STUN relay server.  This address is the final kind of candidate,
   which we call a RELAYED CANDIDATE.

2.2.  Connectivity Checks

   Once L has gathered all of its candidates, it orders them highest to
   lowest priority and sends them to R over the signalling channel.  The
   candidates are carried in attributes in the SDP offer.  When R
   receives the offer, it performs the same gathering process and
   responds with its own list of candidates.  At the end of this
   process, each agent has a complete list of both its candidates and
   its peer's candidates and is ready to perform connectivity checks by
   pairing up the candidates to see which pair works.

   The basic principle of the connectivity checks is simple:

   1.  Sort the candidate pairs in priority order.

   2.  Send checks on each candidate pair in priority order.




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   3.  Acknowledge checks received from the other agent.

   A complete connectivity check for a single candidate pair is a simple
   4-message handshake:


   A                        B
   -                        -
   STUN request ->             \  A's
             <- STUN response  /  check

              <- STUN request  \  B's
   STUN response ->            /  check

   Figure 3

   As an optimization, as soon as B gets A's check message he
   immediately sends his own check message to A on the same candidate
   pair.  This accelerates the process of finding a valid candidate.

   At the end of this handshake, both A and B know that they can send
   (and receive) messages end-to-end in both directions.  Note that as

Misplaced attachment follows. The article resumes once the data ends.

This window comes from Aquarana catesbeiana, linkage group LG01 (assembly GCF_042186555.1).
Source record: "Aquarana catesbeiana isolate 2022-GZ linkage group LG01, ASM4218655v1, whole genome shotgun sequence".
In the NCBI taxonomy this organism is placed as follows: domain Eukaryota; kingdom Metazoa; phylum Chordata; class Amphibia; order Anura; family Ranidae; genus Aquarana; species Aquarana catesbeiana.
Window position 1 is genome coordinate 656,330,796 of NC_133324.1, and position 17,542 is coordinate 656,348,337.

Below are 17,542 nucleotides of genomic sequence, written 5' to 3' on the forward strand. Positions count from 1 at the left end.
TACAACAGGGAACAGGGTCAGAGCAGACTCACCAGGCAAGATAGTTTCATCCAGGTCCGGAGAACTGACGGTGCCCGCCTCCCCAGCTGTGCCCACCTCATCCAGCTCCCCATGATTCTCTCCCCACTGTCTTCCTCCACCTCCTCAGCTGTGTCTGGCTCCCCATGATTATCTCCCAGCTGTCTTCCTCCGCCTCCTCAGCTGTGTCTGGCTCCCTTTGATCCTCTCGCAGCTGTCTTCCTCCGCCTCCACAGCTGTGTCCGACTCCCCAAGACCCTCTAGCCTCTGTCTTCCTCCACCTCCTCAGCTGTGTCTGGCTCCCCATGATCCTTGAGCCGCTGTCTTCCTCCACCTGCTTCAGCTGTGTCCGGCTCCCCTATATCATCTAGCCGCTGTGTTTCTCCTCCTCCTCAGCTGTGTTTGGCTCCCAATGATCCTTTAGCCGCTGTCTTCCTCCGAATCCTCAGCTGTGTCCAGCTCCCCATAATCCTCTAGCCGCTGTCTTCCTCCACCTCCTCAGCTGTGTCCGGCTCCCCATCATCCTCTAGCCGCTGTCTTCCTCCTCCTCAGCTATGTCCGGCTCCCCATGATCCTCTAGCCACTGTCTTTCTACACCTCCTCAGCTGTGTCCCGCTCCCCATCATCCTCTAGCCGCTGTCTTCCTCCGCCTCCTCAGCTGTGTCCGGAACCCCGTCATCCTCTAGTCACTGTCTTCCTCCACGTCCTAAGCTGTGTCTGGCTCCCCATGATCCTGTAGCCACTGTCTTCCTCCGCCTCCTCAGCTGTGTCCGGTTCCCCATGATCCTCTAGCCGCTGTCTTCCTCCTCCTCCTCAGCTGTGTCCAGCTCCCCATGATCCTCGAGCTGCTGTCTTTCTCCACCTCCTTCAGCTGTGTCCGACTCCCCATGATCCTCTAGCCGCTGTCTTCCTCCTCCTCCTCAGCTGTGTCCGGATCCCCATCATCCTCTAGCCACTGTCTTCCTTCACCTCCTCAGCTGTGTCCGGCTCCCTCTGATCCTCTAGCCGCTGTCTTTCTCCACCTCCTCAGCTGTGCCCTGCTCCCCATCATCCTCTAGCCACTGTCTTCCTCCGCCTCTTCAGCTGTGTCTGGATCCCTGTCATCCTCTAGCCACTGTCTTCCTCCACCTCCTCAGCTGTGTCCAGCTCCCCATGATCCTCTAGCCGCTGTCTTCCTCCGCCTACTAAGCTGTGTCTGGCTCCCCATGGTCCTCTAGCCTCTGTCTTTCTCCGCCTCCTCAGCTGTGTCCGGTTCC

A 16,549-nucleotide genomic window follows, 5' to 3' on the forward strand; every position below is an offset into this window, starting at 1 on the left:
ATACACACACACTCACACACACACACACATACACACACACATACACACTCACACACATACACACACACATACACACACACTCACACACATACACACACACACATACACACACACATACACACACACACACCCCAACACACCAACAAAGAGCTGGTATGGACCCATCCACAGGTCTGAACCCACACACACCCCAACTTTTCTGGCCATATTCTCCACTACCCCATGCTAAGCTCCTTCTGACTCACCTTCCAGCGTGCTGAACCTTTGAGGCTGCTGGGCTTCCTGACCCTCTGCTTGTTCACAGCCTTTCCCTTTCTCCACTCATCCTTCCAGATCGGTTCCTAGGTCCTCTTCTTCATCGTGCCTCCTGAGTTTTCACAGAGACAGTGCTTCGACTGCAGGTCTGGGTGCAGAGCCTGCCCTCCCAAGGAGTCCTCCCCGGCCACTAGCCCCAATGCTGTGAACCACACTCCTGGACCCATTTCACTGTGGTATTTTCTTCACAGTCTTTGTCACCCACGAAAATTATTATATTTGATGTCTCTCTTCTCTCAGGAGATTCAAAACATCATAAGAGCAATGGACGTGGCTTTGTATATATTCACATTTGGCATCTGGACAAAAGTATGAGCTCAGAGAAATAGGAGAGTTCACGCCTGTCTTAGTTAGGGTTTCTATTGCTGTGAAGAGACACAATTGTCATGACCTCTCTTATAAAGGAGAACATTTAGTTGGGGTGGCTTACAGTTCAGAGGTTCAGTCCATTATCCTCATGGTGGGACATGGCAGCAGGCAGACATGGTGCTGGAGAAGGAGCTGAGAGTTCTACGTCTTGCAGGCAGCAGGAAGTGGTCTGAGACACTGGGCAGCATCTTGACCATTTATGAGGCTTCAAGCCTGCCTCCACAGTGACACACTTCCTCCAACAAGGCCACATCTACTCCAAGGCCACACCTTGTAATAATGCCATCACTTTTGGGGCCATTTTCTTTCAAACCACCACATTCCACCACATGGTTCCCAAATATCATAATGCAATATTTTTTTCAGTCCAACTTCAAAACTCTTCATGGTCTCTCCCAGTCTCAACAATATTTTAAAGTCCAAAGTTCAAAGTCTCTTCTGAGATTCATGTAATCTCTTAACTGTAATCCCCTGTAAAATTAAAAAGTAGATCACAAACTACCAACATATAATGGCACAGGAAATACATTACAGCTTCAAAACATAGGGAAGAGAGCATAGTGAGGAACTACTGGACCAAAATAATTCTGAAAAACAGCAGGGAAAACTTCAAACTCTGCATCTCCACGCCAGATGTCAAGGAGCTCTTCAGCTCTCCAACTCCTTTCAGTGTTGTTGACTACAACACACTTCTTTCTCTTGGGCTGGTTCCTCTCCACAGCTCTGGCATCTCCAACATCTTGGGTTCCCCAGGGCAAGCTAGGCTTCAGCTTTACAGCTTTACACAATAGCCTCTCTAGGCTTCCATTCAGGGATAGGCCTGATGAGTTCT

soon as B receives A's STUN response it knows that the B->A path
   works and it can start sending media on that path right away, as
   shown below.  This allows for 'early media' to flow as fast as
   possible:


   A                        B
   -                        -
   STUN request ->             \  A's
             <- STUN response  /  check

              <- STUN request  \  B's
   STUN response ->            /  check
                  <- RTP Data

   Figure 4

   Once any connectivity check for a candidate for a given media
   component succeeds, ICE uses that candidate and immediately abandons
   all other connectivity checks for that component.  Note that due to
   race conditions and packet loss, this may mean that the "best"
   candidate isn't selected, but it does guarantee the selection of a
   candidate that works, and because of the sorting process it will
   generally be one of the most preferred ones.





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2.3.  Sorting Candidates

   Because the algorithm above searches all candidate pairs, if a